Directed by André Øvredal
Starring Otto Jespersen, Robert Stoltenberg, Knut Nærum
In Norwegian with subtitles
Unlike a lot of other mockumentaries that fail to make the big reveal and show the big baddies, “Trollhunter” brings the goods. You’re going to see some mile-high hulking, snarling, dripping trolls lumbering through the Scandinavian countryside wielding names like the Mountain King and Ringlefinch.
The film starts with three college students doing a video investigation into some strange stuff going on in the wilds of Norway. Officials claim it’s all from bears, but the students aren’t buying it. They soon encounter the mysterious Hans (Jespersen), a burly, bearded, rugged type of guy.
Hans wants nothing to do with the students, but they’re persistent and, following in the tradition of college kids making bad decisions in horror films, they follow Hans one night deep into the forest, where they encounter their first troll.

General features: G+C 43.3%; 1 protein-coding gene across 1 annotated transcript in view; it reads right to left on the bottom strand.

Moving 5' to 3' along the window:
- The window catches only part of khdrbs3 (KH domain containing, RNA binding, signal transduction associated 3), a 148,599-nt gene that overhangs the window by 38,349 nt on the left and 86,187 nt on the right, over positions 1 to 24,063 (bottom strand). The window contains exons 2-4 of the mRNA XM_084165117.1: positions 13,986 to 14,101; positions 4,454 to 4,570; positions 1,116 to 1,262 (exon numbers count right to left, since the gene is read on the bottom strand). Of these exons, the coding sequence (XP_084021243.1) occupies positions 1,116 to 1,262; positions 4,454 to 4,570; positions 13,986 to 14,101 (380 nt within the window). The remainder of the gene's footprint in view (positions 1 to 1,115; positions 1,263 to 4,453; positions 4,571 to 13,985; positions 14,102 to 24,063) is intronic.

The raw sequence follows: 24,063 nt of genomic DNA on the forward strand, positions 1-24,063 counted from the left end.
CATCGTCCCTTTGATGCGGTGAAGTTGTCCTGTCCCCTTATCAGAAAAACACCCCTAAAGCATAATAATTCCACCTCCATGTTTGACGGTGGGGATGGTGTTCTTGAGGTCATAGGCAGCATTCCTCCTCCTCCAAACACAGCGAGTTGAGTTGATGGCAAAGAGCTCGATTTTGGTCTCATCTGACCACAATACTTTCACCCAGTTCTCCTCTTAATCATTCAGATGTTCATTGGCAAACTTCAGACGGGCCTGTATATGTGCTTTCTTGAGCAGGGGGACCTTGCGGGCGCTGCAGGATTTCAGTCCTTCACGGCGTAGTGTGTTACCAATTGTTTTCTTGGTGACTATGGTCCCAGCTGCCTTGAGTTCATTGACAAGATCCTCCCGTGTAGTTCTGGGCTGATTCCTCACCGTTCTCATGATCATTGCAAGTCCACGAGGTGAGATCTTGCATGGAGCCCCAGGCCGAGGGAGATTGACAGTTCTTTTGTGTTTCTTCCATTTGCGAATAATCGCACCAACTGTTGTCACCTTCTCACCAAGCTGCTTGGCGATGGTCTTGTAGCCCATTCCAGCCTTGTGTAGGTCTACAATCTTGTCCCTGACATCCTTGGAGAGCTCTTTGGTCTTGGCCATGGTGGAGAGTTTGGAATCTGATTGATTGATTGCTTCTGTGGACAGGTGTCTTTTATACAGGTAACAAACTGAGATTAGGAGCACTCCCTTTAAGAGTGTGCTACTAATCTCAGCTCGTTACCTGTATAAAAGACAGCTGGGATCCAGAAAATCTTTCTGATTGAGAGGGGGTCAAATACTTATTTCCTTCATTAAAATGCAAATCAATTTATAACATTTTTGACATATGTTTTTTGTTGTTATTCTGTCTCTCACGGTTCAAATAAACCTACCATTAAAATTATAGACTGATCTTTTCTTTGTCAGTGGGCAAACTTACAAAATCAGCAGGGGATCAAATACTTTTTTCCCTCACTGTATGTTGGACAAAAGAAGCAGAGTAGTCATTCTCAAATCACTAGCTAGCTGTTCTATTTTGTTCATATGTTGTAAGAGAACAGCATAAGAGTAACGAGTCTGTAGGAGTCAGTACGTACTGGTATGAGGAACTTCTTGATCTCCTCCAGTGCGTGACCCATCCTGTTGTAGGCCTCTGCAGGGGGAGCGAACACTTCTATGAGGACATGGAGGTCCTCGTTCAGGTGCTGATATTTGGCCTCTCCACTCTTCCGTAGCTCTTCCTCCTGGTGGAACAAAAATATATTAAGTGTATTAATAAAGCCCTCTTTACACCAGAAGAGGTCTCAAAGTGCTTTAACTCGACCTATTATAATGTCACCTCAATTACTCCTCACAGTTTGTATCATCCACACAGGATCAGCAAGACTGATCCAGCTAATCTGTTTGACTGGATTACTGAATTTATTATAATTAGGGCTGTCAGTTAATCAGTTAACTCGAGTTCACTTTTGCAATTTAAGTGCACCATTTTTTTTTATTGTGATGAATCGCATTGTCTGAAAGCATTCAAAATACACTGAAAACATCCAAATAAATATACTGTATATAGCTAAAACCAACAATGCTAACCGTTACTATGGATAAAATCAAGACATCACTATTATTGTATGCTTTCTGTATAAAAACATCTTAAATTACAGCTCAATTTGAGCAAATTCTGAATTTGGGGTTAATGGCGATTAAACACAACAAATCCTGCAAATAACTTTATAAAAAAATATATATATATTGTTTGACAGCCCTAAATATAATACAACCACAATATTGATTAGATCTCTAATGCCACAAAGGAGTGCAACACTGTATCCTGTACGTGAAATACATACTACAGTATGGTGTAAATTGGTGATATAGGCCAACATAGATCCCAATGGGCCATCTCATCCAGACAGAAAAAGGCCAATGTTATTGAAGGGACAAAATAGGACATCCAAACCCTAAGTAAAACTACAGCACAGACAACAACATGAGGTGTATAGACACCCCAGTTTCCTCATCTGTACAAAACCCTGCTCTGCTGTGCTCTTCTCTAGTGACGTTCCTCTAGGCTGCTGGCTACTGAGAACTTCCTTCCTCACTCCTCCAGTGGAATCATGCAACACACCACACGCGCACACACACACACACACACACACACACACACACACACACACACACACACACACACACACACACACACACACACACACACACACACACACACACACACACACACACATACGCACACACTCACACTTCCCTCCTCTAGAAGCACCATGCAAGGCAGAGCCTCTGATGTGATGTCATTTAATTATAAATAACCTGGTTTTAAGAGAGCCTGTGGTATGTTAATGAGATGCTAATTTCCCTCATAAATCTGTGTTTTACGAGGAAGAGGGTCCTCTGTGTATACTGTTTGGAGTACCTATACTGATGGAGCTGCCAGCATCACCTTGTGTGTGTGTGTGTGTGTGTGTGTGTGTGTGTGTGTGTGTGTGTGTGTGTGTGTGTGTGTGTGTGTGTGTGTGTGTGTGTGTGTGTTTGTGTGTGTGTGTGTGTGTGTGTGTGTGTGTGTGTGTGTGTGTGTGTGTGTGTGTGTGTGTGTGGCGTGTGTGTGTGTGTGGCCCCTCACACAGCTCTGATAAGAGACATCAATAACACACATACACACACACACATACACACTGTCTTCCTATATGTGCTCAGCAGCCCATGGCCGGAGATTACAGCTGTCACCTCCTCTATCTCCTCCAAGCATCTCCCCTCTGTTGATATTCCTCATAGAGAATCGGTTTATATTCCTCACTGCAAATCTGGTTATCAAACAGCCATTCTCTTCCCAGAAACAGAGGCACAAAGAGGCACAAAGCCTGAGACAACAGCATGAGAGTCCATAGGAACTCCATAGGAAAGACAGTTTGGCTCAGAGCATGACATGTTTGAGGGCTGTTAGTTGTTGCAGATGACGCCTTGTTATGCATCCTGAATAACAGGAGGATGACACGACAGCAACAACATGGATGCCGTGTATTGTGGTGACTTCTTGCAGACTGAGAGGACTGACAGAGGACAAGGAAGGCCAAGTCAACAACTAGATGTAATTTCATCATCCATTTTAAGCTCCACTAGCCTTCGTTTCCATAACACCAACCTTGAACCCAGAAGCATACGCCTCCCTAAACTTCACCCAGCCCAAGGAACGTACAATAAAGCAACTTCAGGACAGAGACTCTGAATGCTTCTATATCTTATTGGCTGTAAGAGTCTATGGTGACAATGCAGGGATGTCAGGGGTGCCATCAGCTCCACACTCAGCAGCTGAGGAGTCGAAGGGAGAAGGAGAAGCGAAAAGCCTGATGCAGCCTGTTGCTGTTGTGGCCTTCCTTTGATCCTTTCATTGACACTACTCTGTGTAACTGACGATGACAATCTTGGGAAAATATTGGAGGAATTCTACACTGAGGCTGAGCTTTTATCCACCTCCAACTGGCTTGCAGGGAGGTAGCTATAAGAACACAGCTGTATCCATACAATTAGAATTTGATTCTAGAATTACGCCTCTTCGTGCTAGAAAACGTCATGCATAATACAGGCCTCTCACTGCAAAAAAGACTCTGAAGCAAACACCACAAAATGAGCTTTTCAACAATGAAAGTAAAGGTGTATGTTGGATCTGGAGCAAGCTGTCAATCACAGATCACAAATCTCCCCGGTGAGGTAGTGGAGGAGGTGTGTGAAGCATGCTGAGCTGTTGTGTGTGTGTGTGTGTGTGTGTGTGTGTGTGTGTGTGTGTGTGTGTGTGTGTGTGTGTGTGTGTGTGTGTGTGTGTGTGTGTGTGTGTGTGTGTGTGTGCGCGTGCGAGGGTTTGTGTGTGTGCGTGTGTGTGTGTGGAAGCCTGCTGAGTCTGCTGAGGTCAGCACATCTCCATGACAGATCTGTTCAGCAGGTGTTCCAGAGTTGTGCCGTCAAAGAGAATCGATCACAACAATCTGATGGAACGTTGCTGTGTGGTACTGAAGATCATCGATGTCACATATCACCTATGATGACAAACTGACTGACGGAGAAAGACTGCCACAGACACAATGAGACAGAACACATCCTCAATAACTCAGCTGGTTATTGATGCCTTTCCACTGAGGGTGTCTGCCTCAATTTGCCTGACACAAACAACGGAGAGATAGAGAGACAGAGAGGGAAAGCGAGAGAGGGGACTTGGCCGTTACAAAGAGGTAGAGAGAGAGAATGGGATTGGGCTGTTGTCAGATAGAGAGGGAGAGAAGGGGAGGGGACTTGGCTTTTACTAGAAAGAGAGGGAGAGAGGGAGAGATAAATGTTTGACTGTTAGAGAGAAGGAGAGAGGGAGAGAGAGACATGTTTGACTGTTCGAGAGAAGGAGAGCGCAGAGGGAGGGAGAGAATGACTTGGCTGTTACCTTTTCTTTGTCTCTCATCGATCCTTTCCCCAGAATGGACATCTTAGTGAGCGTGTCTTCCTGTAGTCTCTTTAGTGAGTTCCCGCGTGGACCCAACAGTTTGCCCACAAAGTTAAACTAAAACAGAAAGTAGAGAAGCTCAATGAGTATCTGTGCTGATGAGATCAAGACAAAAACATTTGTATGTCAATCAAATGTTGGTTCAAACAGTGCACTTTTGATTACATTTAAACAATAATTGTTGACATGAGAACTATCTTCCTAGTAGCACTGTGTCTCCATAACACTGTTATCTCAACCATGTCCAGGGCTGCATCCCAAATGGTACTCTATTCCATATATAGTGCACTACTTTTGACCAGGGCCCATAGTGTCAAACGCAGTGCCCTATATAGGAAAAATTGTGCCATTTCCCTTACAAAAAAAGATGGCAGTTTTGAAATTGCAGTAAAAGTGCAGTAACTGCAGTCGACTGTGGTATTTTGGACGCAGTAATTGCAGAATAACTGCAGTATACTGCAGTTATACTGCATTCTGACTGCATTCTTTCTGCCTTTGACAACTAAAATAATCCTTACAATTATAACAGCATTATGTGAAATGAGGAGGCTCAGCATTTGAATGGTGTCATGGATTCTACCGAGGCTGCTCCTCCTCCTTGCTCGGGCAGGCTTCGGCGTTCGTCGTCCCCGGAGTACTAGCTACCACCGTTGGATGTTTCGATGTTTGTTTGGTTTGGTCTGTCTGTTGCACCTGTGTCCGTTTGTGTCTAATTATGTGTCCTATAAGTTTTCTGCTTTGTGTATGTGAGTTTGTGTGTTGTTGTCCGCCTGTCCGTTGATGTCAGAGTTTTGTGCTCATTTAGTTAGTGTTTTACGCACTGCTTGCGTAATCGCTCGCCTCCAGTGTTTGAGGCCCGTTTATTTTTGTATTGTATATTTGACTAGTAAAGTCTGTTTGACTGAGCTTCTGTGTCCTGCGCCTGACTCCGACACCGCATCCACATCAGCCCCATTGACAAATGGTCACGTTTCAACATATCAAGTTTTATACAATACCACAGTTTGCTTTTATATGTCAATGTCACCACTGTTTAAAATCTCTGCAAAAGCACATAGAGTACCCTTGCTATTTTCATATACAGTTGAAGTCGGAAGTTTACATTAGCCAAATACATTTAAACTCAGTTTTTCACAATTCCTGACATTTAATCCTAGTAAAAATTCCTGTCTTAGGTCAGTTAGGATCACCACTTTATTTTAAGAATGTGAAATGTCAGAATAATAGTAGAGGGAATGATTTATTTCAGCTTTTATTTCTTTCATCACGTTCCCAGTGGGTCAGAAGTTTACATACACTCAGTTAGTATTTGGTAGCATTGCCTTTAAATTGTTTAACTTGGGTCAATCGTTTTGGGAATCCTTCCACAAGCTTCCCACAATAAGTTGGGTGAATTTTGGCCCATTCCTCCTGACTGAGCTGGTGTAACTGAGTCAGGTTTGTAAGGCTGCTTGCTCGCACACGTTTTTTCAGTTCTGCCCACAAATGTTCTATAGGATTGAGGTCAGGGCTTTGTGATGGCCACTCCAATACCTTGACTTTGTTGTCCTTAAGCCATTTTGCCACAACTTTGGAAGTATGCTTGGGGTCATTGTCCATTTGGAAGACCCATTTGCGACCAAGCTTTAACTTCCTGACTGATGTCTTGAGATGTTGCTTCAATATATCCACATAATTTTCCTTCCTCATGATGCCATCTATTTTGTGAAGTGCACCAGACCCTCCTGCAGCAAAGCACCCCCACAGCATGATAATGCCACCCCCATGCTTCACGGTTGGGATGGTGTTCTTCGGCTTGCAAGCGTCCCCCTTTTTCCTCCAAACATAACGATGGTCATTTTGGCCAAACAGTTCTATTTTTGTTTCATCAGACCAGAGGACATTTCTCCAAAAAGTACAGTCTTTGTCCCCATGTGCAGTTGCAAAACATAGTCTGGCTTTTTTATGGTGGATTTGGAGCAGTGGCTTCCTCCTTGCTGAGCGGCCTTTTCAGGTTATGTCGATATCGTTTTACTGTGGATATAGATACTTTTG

Hans, as you may have guessed by now, is a trollhunter, and he soon reveals that he works for the government’s bureaucratic Troll Security Service tracking down these creatures.
Tired of working in a thankless government job, Hans agrees to let the students come with him on a troll hunt and reveal his work to the world.
Jespersen, who is likely unknown to most Americans, is one of the bigger comedians in Norway. Much like Hugh Laurie on “House,” he is the grizzled, does-whatever-he-wants type of hero that is compelling to watch, and he plays the role beautifully.
At times the film seems a bit slow, and the college students are about as cookie-cutter as you can get, but then you’re presented with an exhilarating troll hunt featuring giant monsters and you can’t help but get excited.
“Trollhunter” is a cult classic waiting to happen.